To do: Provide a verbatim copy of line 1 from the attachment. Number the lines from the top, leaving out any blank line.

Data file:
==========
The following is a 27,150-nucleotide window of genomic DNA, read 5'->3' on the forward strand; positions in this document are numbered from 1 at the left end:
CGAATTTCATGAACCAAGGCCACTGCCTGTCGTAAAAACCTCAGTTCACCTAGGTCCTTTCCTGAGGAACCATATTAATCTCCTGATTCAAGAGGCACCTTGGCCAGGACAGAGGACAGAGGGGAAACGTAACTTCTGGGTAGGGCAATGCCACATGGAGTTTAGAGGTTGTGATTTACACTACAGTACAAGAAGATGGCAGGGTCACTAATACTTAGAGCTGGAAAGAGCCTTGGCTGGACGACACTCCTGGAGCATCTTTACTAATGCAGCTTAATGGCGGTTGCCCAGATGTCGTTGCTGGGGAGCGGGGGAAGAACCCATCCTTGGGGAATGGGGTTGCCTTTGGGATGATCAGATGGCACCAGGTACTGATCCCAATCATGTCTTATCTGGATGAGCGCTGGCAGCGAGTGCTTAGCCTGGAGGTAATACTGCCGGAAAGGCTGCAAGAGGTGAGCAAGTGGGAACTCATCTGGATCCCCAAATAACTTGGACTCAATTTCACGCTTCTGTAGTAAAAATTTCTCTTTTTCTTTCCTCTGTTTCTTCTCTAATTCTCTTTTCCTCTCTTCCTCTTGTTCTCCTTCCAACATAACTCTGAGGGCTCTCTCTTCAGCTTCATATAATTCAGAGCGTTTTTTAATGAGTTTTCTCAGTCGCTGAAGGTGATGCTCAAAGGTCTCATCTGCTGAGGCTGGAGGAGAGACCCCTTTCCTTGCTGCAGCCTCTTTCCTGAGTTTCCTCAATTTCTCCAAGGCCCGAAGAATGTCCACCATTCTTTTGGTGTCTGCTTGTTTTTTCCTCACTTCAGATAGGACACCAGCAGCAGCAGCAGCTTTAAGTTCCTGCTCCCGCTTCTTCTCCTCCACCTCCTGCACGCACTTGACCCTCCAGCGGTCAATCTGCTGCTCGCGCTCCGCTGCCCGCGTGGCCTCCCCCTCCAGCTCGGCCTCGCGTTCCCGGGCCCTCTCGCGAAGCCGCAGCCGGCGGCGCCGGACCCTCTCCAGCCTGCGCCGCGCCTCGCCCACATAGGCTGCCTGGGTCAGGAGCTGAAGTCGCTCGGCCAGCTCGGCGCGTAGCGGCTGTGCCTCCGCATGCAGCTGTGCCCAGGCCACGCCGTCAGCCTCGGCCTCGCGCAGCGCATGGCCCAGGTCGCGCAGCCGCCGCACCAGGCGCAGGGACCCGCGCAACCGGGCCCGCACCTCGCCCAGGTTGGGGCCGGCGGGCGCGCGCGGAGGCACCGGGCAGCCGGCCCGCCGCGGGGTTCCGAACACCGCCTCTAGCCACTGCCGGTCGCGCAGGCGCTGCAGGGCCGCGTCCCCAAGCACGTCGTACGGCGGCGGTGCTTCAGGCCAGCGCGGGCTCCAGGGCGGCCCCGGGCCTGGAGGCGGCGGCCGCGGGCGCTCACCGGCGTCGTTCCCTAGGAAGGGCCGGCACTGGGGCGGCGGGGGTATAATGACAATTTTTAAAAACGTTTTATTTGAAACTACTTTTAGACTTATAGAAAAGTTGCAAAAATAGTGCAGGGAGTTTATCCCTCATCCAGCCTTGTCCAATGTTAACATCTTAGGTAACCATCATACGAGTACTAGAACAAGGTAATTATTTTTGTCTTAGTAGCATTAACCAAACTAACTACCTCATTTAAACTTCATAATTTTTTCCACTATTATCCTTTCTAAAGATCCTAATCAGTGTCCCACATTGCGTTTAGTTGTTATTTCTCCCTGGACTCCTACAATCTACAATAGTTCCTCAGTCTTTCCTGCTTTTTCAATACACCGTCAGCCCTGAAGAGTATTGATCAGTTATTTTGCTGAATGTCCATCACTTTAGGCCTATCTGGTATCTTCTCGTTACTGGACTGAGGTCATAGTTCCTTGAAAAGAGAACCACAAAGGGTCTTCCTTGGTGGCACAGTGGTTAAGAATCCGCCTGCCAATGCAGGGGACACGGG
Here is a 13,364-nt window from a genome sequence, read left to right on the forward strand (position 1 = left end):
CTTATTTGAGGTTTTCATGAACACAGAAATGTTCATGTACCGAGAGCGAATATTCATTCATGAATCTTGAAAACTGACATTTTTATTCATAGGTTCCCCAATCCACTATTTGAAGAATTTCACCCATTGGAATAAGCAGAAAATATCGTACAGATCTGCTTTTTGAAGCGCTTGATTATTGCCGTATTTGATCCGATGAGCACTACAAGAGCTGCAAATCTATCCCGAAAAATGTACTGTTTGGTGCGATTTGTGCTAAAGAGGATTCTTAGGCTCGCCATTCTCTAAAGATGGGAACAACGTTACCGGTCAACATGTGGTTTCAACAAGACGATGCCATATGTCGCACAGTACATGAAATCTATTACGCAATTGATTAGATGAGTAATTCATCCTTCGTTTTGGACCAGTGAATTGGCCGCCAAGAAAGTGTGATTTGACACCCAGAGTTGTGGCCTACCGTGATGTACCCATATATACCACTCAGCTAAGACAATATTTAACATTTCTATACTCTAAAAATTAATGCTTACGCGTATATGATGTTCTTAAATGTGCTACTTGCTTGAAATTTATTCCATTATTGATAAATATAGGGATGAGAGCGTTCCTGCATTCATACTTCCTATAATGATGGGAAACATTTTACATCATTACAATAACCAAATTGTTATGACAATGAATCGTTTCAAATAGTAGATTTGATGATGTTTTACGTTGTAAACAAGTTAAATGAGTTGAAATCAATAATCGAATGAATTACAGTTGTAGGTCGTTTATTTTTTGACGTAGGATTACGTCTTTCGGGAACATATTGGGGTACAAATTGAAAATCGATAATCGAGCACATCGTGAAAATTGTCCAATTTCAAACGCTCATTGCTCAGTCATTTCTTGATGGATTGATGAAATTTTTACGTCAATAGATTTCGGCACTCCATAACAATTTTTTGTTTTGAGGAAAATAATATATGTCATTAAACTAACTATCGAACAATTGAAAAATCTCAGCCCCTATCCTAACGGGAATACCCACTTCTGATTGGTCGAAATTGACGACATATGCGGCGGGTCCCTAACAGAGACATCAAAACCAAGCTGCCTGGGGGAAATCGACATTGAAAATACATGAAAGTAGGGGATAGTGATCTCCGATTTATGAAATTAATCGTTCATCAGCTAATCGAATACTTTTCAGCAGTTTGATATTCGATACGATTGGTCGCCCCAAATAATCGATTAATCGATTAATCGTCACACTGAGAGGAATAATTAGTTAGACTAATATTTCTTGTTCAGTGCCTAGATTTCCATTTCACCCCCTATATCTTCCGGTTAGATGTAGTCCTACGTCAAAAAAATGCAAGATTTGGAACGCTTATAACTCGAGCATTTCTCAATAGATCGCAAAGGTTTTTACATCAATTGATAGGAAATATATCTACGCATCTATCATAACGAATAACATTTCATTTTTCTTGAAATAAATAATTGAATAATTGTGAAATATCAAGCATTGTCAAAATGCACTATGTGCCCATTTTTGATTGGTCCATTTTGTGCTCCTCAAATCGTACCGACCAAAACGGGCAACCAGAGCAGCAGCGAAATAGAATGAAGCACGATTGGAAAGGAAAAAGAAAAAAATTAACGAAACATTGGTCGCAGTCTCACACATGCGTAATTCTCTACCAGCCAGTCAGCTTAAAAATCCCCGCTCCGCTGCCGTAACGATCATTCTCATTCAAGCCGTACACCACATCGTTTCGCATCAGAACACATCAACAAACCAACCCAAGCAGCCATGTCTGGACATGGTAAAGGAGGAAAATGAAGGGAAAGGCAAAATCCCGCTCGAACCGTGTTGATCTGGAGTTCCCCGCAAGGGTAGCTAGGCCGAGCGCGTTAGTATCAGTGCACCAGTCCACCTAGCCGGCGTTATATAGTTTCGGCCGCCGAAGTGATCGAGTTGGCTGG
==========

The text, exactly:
The following is a 27,150-nucleotide window of genomic DNA, read 5'->3' on the forward strand; positions in this document are numbered from 1 at the left end: